Yet the gruesome parallel looms, as it must in any consideration of this composer. Wagner is part of the German story not just because he went mining in folklore but also because of the alarming foreshadowings of Nazism in his personal views–most notoriously his anti-Semitism–and in his works. No other German artist from before 1933 is besmirched in this way; something is wrong here, and productions of the operas since 1945 have often tried to find a solution, whether by abstraction (the solution adopted by the composer’s grandson Wieland at Bayreuth in the 1950s and early ’60s) or by staging a confrontation on the ideological plane (as often since Patrice Chéreau’s Ring at Bayreuth in 1976).
What is most worrisome, however, lies not in the librettos, which productions can challenge, but in the music, whose power is hard for performers to restrain or divert. And in the power is the problem, for the music so easily persuades its listeners that its power is theirs. If we leave the theater after Das Rheingold feeling the thrill of the gods’ march into Valhalla, then we have missed the point, for the gods’ momentary victory is founded on chicanery. The point, though, is very easy to miss. The music at such moments rises to burst through the story and claim the audience directly. We have to both acknowledge and resist that claim–and there are lessons in resistance, in subtler understandings of the Wagnerian emotional breaker, all through Wagner’s own works.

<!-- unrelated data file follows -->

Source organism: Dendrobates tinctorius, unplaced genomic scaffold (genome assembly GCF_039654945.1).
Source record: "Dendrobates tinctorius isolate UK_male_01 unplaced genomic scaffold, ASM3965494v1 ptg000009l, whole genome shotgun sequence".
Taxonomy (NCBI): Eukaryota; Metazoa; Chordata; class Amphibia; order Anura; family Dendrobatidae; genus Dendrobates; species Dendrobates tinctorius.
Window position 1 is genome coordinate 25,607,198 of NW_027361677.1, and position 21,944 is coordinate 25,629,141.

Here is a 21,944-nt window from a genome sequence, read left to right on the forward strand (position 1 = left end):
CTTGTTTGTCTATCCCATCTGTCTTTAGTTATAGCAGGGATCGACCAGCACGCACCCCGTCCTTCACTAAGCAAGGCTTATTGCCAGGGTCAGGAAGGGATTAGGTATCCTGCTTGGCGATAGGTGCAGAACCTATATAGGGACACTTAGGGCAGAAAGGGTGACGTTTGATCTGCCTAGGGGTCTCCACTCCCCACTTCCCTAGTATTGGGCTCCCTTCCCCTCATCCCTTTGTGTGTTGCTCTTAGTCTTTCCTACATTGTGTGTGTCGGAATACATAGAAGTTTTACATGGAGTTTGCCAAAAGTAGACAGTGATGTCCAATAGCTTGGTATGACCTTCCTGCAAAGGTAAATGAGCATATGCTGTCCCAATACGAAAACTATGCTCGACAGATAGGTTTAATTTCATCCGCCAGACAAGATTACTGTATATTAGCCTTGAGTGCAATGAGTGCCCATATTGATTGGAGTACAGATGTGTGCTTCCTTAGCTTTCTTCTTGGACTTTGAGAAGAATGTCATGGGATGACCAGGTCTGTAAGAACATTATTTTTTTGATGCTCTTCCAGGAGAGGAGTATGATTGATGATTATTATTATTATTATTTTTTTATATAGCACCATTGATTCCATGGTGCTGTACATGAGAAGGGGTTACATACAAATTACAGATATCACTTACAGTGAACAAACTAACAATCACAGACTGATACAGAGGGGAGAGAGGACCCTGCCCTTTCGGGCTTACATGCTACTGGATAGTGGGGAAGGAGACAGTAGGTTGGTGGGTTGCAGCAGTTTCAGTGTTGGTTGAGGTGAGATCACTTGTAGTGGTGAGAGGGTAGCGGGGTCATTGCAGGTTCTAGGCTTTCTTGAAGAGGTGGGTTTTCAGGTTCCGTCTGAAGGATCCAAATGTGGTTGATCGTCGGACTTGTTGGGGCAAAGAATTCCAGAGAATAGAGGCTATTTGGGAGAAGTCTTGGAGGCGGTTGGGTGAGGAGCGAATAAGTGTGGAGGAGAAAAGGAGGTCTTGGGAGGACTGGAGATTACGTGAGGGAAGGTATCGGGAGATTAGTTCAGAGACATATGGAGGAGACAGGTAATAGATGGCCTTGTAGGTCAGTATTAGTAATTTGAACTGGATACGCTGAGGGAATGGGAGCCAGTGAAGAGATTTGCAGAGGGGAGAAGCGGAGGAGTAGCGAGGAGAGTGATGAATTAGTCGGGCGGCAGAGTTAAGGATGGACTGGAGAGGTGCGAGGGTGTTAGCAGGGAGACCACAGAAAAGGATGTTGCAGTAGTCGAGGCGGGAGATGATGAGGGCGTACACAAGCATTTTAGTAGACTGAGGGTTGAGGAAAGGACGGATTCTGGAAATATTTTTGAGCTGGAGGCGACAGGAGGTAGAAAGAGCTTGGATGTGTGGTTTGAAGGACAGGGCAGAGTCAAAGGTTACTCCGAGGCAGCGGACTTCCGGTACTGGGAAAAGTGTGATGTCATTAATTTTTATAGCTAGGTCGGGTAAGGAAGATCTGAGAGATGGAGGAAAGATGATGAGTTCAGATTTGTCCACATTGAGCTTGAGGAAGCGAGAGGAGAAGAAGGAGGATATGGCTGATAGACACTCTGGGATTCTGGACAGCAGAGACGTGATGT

If Wagner’s music was robbed of its multiplicity after his death and made an agent of conservatism, Köhler knows whom to blame: the composer’s second wife, Cosima, Liszt’s daughter. “As an artist,” he asserts, “Wagner subscribed to the concept of philosophical truth, a concept that Cosima could counter only with the bombast of pretension.” Bayreuth was her invention. Wagner would have been happy to tear down the theater after the initial Ring production of 1876, and saw it used again only for the 1882 premiere of Parsifal. Within months of his death, Cosima had revived Parsifal, to which she steadily added the other operas in ensuing years, building the Bayreuth canon and the Bayreuth aura as both have survived for more than a century. Works that had been intended to change the world became idols in a great living mausoleum.
Köhler’s effort to liberate Wagner from the Wagnerians is welcome, but overstated. Nobody could have been quite such a queen of Victorian repression, hypocrisy and fawning as Köhler’s Cosima. And though it is true that she had far more effect on the circulation of Wagner’s works than on their content, given that all his operas had been conceived when he was a young man, it is hard, nevertheless, to believe he did not see Parsifal as something special, in line with the special term he invented for it: Bühnenweihfestspiel, or “festival play to consecrate a stage.” The theater was to become holy now that the church no longer was.
As Köhler reveals, Wagner remained throughout his life a child, and both the idiotic ideas he cherished and the tearing power of his music can be ascribed to a small child’s egocentricity, irrationality and volatility. But he was also a child of his time. Like his contemporaries Darwin and Marx, he sought an alternative to religion as a ground for meaning, and he found it in the discoveries and disputes of art. The overgrown boy playing with his toy theater was also shifting figures on the platform of the universe, and he has still not been told not to meddle.